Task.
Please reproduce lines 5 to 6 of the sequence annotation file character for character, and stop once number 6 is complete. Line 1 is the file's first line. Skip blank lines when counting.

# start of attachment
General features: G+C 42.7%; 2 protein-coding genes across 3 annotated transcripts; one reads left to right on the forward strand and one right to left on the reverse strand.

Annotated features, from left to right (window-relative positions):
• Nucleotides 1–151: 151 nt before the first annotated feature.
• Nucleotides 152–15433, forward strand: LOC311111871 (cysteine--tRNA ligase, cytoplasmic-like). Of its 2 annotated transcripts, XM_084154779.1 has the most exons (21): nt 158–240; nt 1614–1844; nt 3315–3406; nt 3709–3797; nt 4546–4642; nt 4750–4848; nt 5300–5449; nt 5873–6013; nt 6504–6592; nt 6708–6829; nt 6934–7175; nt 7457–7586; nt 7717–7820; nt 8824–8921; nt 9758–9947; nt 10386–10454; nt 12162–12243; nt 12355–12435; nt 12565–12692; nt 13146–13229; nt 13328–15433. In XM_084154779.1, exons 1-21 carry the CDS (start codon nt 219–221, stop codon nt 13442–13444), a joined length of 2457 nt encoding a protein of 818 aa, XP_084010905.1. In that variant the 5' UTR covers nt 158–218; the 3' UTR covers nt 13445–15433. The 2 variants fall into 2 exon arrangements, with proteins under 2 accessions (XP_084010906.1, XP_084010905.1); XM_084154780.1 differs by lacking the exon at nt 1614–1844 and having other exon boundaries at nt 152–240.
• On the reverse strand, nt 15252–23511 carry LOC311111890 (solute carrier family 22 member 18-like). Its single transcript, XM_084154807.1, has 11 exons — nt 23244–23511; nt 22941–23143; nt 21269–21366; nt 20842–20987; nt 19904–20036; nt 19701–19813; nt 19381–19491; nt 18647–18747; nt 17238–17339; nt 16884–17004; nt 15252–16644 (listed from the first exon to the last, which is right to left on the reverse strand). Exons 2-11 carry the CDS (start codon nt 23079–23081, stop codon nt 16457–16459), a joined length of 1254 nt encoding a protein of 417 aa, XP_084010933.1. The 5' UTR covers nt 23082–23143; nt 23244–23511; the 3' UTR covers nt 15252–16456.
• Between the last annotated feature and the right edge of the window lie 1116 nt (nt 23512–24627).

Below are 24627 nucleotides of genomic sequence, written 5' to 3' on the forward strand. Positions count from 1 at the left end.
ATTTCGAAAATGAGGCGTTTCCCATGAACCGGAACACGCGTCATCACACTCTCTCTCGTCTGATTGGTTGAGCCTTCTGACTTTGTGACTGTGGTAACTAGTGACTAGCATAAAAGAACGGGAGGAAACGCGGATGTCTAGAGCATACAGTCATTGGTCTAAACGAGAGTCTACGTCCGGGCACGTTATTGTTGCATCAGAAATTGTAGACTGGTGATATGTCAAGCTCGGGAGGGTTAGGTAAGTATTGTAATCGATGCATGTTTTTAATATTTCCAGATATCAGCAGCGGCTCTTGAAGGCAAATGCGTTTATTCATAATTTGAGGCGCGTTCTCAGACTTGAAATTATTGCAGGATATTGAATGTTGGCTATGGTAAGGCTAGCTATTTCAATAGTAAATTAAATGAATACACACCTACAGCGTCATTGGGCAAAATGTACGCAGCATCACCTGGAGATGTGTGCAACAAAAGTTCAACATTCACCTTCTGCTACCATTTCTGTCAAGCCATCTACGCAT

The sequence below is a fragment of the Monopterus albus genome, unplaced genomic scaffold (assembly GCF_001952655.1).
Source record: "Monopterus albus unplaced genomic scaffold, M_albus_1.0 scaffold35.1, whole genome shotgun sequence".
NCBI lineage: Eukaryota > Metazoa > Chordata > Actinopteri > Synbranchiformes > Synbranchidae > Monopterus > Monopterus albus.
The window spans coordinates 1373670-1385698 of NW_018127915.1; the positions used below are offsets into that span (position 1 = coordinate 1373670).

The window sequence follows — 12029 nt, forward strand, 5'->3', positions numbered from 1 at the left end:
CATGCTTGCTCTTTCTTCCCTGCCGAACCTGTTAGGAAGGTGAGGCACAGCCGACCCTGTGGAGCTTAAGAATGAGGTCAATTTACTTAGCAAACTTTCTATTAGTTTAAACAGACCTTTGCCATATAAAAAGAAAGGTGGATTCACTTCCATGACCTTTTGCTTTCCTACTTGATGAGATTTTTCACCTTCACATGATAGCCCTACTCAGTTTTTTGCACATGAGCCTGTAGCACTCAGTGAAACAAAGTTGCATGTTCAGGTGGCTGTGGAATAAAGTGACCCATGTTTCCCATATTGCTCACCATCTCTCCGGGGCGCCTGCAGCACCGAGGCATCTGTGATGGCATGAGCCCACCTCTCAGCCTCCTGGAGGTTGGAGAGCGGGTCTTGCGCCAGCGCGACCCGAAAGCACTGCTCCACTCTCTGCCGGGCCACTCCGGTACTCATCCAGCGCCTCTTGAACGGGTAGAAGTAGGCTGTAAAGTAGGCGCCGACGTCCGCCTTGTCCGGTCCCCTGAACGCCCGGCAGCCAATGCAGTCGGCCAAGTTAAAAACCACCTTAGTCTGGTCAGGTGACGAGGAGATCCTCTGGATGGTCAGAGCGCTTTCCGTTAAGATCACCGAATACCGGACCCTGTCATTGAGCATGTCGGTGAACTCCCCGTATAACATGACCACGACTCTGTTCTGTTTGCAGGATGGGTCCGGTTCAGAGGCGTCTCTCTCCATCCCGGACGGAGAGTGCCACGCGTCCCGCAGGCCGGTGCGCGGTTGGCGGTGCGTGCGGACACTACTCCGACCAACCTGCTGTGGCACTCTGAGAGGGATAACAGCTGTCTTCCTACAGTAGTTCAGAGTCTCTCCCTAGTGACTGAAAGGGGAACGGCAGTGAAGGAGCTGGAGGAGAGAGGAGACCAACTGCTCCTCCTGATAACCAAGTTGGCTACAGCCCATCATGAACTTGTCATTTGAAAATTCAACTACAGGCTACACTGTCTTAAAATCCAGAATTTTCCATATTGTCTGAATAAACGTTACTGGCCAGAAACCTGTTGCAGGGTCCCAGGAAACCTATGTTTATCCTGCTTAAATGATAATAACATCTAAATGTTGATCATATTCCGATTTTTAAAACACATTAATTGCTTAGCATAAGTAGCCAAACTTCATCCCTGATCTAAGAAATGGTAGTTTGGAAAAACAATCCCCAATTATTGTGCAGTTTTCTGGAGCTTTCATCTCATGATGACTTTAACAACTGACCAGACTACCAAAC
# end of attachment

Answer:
• On the reverse strand, nt 15252–23511 carry LOC311111890 (solute carrier family 22 member 18-like). Its single transcript, XM_084154807.1, has 11 exons — nt 23244–23511; nt 22941–23143; nt 21269–21366; nt 20842–20987; nt 19904–20036; nt 19701–19813; nt 19381–19491; nt 18647–18747; nt 17238–17339; nt 16884–17004; nt 15252–16644 (listed from the first exon to the last, which is right to left on the reverse strand). Exons 2-11 carry the CDS (start codon nt 23079–23081, stop codon nt 16457–16459), a joined length of 1254 nt encoding a protein of 417 aa, XP_084010933.1. The 5' UTR covers nt 23082–23143; nt 23244–23511; the 3' UTR covers nt 15252–16456.
• Between the last annotated feature and the right edge of the window lie 1116 nt (nt 23512–24627).